I agree with the poster who said that HM has a lot on some days and very little on others. It can be kind of hard to come up with stuff for the days where there is not a lot of material. I found that I am supplementing a lot more than you should have to.

    But again, it is really what you want and need and it is obvious that there are a lot of mixed feelings on both programs.
     
  13. Darkhorse

    Darkhorse Companion

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    Mar 7, 2008

    I'm curious what tests you use with the HM. We have not been able to find a test with HM that is not 10+ pages long and all multiple choice, or tests that are two pages long with really obscure questions. If you can give some insight I would appreciate it because we are at a loss.

    I do agree that the MMH tests do not cover the reading, but they use a story that is almost identical so it didn't really bother me.
     
  14. ashley57

    ashley57 Comrade

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    Mar 8, 2008

    I like that as well. Currently, we have Harcourt and I don't feel like I have testing resources that tell me what a kid CAN do. I expect them to do well on a shared reading story (we've read and discussed ALL WEEK). I like to see what they can do with the skills taught on a cold read.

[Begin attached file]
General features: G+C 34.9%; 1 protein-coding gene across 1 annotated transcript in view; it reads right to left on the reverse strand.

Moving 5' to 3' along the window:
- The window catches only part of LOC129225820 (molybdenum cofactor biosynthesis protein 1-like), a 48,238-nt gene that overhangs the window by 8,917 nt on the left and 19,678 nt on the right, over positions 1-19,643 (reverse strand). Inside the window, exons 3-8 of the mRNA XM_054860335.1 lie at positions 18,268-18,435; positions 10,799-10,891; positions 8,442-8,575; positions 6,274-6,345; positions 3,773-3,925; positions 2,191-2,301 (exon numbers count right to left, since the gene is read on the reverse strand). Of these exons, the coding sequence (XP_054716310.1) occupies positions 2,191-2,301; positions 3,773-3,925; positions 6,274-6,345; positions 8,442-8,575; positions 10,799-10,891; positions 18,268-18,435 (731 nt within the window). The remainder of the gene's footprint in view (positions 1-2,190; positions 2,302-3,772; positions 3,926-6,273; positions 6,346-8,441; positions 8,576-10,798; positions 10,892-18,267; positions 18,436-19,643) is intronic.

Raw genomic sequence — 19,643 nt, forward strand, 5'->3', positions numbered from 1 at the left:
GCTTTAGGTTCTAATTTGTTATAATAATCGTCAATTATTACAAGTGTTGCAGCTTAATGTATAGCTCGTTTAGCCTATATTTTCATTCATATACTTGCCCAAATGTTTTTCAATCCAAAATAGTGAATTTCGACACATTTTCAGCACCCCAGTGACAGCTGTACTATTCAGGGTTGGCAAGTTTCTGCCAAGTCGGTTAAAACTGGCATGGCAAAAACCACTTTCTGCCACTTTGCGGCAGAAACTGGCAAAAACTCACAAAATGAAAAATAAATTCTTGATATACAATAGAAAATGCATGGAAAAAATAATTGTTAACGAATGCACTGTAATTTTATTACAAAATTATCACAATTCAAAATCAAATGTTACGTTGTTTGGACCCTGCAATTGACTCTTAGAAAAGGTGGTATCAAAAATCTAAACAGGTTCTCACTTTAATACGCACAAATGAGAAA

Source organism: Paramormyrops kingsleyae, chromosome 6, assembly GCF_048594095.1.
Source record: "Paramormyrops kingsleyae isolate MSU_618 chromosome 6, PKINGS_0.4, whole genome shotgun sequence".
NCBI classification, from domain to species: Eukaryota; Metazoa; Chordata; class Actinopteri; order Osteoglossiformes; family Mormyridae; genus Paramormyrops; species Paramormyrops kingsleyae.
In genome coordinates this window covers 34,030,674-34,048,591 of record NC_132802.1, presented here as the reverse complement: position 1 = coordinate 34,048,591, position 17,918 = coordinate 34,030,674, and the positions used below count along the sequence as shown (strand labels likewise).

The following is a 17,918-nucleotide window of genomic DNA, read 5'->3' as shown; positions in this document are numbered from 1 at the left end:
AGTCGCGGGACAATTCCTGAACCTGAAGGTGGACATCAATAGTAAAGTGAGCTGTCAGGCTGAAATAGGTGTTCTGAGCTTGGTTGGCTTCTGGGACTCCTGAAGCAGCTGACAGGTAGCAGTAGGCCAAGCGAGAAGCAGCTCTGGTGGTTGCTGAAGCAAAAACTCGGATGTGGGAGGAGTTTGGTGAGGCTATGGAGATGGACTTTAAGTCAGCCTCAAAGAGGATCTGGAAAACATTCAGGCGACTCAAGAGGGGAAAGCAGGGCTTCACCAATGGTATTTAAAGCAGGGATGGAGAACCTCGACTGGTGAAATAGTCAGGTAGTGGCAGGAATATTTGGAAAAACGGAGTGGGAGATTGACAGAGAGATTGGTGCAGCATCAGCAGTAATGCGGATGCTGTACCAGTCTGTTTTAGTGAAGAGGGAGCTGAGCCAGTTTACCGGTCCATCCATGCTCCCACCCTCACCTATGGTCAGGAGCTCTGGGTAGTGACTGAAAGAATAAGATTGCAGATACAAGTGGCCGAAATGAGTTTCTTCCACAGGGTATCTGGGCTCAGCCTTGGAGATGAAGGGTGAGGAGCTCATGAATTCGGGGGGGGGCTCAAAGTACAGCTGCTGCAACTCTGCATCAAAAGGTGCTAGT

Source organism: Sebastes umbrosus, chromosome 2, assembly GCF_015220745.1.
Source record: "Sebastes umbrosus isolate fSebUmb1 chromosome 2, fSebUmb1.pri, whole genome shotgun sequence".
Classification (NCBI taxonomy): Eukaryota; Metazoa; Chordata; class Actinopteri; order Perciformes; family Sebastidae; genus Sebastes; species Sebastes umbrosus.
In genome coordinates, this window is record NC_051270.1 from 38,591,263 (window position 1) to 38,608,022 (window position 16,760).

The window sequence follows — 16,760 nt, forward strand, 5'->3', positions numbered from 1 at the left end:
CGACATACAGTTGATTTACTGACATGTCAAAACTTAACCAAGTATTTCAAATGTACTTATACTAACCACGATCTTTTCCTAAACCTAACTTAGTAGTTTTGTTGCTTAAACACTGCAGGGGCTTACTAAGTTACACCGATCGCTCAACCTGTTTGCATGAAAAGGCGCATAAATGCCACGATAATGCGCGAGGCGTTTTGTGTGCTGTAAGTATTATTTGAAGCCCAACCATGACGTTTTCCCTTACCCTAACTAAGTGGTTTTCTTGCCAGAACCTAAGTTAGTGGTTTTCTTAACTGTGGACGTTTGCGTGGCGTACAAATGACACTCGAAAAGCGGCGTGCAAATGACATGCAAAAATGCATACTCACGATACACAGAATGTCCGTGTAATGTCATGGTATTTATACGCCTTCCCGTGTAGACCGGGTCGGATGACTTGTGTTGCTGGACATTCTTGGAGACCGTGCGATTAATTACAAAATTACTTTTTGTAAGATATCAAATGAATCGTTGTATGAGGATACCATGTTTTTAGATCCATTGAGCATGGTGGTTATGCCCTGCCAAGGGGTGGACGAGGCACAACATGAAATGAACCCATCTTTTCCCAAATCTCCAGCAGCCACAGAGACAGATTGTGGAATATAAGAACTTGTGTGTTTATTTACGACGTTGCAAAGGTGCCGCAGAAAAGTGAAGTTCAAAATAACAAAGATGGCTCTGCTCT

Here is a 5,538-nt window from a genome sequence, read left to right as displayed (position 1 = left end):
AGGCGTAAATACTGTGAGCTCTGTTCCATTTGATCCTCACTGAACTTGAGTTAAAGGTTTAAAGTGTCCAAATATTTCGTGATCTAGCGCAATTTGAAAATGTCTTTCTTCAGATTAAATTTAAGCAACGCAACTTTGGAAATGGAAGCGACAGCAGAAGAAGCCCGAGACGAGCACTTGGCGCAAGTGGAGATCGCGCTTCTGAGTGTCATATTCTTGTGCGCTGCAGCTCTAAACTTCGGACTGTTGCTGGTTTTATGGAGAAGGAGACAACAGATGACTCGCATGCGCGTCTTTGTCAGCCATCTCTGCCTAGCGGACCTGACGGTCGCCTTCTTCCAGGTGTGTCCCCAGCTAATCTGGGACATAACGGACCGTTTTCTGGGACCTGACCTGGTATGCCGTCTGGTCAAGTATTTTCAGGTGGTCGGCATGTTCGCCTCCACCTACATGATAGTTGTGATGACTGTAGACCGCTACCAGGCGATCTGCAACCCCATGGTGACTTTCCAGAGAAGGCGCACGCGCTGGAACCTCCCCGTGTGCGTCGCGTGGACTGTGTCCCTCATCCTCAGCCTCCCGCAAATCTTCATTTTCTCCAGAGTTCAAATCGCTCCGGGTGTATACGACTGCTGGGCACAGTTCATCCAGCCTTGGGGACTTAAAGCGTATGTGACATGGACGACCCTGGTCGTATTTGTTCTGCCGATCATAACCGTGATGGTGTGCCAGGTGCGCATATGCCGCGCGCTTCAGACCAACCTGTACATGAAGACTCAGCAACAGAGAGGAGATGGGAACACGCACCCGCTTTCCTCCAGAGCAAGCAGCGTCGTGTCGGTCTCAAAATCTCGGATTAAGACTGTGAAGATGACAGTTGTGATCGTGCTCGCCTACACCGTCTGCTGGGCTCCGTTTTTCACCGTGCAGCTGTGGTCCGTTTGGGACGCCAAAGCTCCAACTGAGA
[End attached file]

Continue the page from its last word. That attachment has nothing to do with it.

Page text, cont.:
I didn't get to check out HM, but we just adopted MMH over Harcourt for next year.
     
  15. knitter63

    knitter63 Groupie

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    Mar 10, 2008

    When I taught fourth grade, we used HM. I loved the stories in the basal. Now that I am teaching fifth, we have a SteckVaughn that I dislike. I have gone away from the basal when needed , and brought in my own books to use during guided reading. So far, it has worked.
     
  16. little317

    little317 Groupie

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    Mar 10, 2008

    We are adopting Treasures for next year. The thought of having leveled readers in kdg is going to be such a great bonus! The stories in Treasures truly go along with the themes, something that is going to be such an improvement from our current Harcourt Reading. Oh and there are also going to be those new flipcharts for the different centers....even science and social studies! This will mean a lot less planning.

    Someone had mentioned that Treasures is primarily direction instruction. I agreee! However, the students will benefit from it and the program reviews old concepts quite frequently.

    I am not familiar with the new HM program. The last time I set eyes on it was back in 2005. I'm sure that there are great benefits to that program as well.

    With any program you will have to pick and choose what you use and what you can really cover. You are also going to have to supplement as well.